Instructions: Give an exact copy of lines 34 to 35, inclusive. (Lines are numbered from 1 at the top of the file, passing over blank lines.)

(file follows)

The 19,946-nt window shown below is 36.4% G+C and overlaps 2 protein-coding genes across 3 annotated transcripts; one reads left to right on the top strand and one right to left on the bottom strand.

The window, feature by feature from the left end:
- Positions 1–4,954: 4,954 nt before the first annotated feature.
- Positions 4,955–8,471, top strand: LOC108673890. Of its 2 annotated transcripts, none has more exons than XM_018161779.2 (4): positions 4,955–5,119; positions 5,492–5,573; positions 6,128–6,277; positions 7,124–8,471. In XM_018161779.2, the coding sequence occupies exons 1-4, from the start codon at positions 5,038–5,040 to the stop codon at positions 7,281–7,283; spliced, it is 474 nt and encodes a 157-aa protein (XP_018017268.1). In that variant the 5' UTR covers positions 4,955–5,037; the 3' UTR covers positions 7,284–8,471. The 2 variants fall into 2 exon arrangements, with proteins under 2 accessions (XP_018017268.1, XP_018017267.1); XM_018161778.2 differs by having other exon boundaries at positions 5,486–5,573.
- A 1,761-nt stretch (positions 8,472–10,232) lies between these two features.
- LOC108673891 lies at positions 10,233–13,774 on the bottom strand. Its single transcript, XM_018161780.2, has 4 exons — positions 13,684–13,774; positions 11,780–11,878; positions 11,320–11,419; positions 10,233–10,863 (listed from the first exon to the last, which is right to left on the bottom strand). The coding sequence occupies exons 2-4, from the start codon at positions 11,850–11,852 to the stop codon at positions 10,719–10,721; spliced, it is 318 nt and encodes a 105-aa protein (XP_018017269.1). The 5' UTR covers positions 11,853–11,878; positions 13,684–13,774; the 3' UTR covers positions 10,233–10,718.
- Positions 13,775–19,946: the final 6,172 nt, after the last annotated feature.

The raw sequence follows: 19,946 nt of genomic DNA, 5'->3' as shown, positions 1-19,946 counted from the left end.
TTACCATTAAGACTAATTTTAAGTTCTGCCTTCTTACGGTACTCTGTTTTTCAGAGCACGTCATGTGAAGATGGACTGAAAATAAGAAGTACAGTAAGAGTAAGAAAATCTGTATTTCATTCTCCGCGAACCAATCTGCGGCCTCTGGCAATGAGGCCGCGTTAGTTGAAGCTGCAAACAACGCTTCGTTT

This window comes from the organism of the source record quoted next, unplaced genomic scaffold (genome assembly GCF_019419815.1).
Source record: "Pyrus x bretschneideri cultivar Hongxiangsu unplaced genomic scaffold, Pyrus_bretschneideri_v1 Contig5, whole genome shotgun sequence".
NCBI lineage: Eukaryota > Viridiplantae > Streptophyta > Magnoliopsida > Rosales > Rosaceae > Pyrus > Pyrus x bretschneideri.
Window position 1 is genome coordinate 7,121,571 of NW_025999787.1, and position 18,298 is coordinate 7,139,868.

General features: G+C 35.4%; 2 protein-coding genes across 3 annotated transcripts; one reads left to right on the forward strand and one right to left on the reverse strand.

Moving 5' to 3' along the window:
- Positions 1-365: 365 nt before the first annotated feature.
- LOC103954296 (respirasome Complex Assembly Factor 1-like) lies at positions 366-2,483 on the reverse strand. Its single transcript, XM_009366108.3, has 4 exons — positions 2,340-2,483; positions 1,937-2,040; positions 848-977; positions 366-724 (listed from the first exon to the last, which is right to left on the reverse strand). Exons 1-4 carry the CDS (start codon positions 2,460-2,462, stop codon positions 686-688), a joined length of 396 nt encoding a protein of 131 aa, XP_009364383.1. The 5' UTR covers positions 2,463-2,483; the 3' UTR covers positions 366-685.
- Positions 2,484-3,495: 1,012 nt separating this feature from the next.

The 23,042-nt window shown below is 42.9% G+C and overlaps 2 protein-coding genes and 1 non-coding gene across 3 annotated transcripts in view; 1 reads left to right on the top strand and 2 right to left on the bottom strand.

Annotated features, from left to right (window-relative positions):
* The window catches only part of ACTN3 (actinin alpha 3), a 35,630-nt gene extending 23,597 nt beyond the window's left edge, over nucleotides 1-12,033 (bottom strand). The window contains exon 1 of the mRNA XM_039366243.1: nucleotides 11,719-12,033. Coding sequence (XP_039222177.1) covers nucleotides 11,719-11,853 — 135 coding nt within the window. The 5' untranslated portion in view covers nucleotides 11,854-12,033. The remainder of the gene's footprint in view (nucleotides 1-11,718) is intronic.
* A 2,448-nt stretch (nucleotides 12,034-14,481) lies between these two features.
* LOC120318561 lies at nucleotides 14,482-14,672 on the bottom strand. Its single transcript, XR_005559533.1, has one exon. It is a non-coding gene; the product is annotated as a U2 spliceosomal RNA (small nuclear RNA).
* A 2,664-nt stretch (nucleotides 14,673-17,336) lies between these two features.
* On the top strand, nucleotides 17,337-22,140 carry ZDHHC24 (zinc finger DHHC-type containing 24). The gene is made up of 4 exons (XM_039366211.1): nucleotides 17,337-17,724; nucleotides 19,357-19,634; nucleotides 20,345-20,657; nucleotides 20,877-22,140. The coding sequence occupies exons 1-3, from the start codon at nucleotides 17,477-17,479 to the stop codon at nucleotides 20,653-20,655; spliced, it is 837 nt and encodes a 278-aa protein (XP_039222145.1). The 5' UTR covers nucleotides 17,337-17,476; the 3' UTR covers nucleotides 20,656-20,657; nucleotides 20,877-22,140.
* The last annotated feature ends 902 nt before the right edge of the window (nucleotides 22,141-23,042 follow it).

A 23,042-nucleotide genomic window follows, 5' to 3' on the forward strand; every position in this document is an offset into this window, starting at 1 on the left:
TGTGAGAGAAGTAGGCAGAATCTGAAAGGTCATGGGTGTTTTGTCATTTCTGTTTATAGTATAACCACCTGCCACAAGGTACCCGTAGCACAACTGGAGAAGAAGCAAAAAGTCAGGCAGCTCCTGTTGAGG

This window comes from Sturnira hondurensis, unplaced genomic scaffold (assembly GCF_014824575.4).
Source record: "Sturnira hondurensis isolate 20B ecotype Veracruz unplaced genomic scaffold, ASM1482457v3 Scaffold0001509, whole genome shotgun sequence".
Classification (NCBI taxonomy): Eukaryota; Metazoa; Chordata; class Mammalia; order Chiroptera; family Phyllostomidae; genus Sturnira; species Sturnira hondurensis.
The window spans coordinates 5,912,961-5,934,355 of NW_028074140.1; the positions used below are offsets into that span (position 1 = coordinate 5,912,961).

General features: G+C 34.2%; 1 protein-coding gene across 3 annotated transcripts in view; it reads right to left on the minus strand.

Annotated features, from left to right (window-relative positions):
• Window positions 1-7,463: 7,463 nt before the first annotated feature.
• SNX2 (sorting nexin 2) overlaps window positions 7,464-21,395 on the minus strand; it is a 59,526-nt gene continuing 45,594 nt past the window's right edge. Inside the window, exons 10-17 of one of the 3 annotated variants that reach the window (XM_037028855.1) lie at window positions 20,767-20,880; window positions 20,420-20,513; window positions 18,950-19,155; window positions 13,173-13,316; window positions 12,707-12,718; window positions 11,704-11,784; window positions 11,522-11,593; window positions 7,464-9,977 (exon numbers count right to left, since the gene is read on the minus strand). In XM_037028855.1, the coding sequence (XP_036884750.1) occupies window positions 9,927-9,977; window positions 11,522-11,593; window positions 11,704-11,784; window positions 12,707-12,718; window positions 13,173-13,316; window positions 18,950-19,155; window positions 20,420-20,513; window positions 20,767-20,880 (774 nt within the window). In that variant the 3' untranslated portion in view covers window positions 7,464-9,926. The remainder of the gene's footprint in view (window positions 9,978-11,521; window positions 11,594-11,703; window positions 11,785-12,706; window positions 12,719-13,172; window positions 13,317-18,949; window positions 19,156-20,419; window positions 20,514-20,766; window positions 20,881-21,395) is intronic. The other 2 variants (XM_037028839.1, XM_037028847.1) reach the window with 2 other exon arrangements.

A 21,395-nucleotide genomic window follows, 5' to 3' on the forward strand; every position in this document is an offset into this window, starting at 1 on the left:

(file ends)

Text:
Annotated features, from left to right (window-relative positions):
• Window positions 1-7,463: 7,463 nt before the first annotated feature.